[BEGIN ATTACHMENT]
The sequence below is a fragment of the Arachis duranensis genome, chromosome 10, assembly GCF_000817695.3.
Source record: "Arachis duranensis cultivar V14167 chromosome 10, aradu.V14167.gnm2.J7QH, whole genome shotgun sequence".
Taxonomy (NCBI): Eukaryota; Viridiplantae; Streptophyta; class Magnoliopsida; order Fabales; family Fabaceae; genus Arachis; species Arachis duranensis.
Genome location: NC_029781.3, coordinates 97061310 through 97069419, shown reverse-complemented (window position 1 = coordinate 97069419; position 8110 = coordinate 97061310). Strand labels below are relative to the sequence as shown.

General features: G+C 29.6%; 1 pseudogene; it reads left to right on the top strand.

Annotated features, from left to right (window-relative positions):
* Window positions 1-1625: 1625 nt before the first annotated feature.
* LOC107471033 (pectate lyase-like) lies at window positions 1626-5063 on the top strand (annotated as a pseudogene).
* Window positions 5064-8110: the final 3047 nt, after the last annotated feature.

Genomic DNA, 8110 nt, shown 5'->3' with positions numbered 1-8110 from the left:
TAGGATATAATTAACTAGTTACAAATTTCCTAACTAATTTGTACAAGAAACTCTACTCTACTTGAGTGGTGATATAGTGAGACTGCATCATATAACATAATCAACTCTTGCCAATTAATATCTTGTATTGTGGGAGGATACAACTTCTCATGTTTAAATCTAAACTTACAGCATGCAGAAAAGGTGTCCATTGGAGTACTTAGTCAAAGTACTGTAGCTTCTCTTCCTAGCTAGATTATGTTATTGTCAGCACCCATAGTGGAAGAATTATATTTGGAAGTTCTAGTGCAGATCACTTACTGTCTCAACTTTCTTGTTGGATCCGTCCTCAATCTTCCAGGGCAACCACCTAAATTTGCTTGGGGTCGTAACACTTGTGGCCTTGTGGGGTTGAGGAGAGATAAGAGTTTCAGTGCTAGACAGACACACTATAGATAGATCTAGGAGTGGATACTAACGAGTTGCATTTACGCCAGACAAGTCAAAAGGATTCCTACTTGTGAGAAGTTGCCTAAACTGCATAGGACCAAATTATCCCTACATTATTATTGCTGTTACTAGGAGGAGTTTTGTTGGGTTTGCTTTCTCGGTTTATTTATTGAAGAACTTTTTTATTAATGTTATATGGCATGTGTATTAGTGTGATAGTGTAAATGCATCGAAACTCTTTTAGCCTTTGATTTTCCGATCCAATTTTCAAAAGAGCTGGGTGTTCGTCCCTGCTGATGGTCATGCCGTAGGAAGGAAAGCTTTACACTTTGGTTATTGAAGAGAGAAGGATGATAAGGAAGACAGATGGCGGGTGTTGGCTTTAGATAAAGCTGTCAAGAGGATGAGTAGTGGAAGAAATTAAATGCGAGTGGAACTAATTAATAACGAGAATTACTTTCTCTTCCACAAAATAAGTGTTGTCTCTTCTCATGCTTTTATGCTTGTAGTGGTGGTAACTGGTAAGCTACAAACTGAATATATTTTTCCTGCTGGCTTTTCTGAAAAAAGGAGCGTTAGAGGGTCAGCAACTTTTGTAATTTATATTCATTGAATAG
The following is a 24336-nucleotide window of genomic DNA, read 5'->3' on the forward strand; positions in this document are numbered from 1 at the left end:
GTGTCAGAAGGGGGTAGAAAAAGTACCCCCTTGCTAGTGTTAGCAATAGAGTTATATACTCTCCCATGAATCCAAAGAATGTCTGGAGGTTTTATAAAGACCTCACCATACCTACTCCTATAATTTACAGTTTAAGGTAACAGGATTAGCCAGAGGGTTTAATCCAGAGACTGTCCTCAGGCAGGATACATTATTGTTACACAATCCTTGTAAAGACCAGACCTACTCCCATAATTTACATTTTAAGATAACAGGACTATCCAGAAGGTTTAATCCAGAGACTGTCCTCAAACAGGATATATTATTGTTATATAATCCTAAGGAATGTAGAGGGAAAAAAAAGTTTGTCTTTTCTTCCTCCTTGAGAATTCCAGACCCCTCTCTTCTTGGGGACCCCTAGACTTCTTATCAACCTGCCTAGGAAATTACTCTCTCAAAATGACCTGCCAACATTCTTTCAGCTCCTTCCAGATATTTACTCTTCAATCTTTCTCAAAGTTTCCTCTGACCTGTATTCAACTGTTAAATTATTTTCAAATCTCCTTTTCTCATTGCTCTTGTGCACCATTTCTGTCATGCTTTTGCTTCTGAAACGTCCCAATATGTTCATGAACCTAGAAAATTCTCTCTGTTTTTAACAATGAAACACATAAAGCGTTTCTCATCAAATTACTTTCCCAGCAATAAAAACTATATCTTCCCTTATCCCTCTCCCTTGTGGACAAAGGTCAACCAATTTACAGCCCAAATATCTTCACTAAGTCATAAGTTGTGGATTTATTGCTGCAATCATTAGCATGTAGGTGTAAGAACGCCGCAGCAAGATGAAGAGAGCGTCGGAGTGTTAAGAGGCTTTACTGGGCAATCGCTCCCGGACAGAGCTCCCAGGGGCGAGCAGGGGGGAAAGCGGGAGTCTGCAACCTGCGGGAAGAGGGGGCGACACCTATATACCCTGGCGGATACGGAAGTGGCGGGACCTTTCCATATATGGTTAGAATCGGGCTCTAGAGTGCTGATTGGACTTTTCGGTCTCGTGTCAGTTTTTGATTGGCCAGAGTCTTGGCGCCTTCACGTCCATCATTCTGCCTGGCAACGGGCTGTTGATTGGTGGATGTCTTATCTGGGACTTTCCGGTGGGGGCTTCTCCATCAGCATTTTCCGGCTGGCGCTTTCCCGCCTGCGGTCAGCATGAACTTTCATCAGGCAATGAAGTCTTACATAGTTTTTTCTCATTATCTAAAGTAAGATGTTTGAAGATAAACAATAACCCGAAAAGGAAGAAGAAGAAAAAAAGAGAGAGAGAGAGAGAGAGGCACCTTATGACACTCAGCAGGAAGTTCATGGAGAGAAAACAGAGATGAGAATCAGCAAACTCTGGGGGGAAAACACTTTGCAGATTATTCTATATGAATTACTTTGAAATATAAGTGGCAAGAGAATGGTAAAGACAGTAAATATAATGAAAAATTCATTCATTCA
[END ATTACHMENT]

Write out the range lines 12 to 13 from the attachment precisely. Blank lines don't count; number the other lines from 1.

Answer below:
The following is a 24336-nucleotide window of genomic DNA, read 5'->3' on the forward strand; positions in this document are numbered from 1 at the left end:
GTGTCAGAAGGGGGTAGAAAAAGTACCCCCTTGCTAGTGTTAGCAATAGAGTTATATACTCTCCCATGAATCCAAAGAATGTCTGGAGGTTTTATAAAGACCTCACCATACCTACTCCTATAATTTACAGTTTAAGGTAACAGGATTAGCCAGAGGGTTTAATCCAGAGACTGTCCTCAGGCAGGATACATTATTGTTACACAATCCTTGTAAAGACCAGACCTACTCCCATAATTTACATTTTAAGATAACAGGACTATCCAGAAGGTTTAATCCAGAGACTGTCCTCAAACAGGATATATTATTGTTATATAATCCTAAGGAATGTAGAGGGAAAAAAAAGTTTGTCTTTTCTTCCTCCTTGAGAATTCCAGACCCCTCTCTTCTTGGGGACCCCTAGACTTCTTATCAACCTGCCTAGGAAATTACTCTCTCAAAATGACCTGCCAACATTCTTTCAGCTCCTTCCAGATATTTACTCTTCAATCTTTCTCAAAGTTTCCTCTGACCTGTATTCAACTGTTAAATTATTTTCAAATCTCCTTTTCTCATTGCTCTTGTGCACCATTTCTGTCATGCTTTTGCTTCTGAAACGTCCCAATATGTTCATGAACCTAGAAAATTCTCTCTGTTTTTAACAATGAAACACATAAAGCGTTTCTCATCAAATTACTTTCCCAGCAATAAAAACTATATCTTCCCTTATCCCTCTCCCTTGTGGACAAAGGTCAACCAATTTACAGCCCAAATATCTTCACTAAGTCATAAGTTGTGGATTTATTGCTGCAATCATTAGCATGTAGGTGTAAGAACGCCGCAGCAAGATGAAGAGAGCGTCGGAGTGTTAAGAGGCTTTACTGGGCAATCGCTCCCGGACAGAGCTCCCAGGGGCGAGCAGGGGGGAAAGCGGGAGTCTGCAACCTGCGGGAAGAGGGGGCGACACCTATATACCCTGGCGGATACGGAAGTGGCGGGACCTTTCCATATATGGTTAGAATCGGGCTCTAGAGTGCTGATTGGACTTTTCGGTCTCGTGTCAGTTTTTGATTGGCCAGAGTCTTGGCGCCTTCACGTCCATCATTCTGCCTGGCAACGGGCTGTTGATTGGTGGATGTCTTATCTGGGACTTTCCGGTGGGGGCTTCTCCATCAGCATTTTCCGGCTGGCGCTTTCCCGCCTGCGGTCAGCATGAACTTTCATCAGGCAATGAAGTCTTACATAGTTTTTTCTCATTATCTAAAGTAAGATGTTTGAAGATAAACAATAACCCGAAAAGGAAGAAGAAGAAAAAAAGAGAGAGAGAGAGAGAGAGGCACCTTATGACACTCAGCAGGAAGTTCATGGAGAGAAAACAGAGATGAGAATCAGCAAACTCTGGGGGGAAAACACTTTGCAGATTATTCTATATGAATTACTTTGAAATATAAGTGGCAAGAGAATGGTAAAGACAGTAAATATAATGAAAAATTCATTCATTCA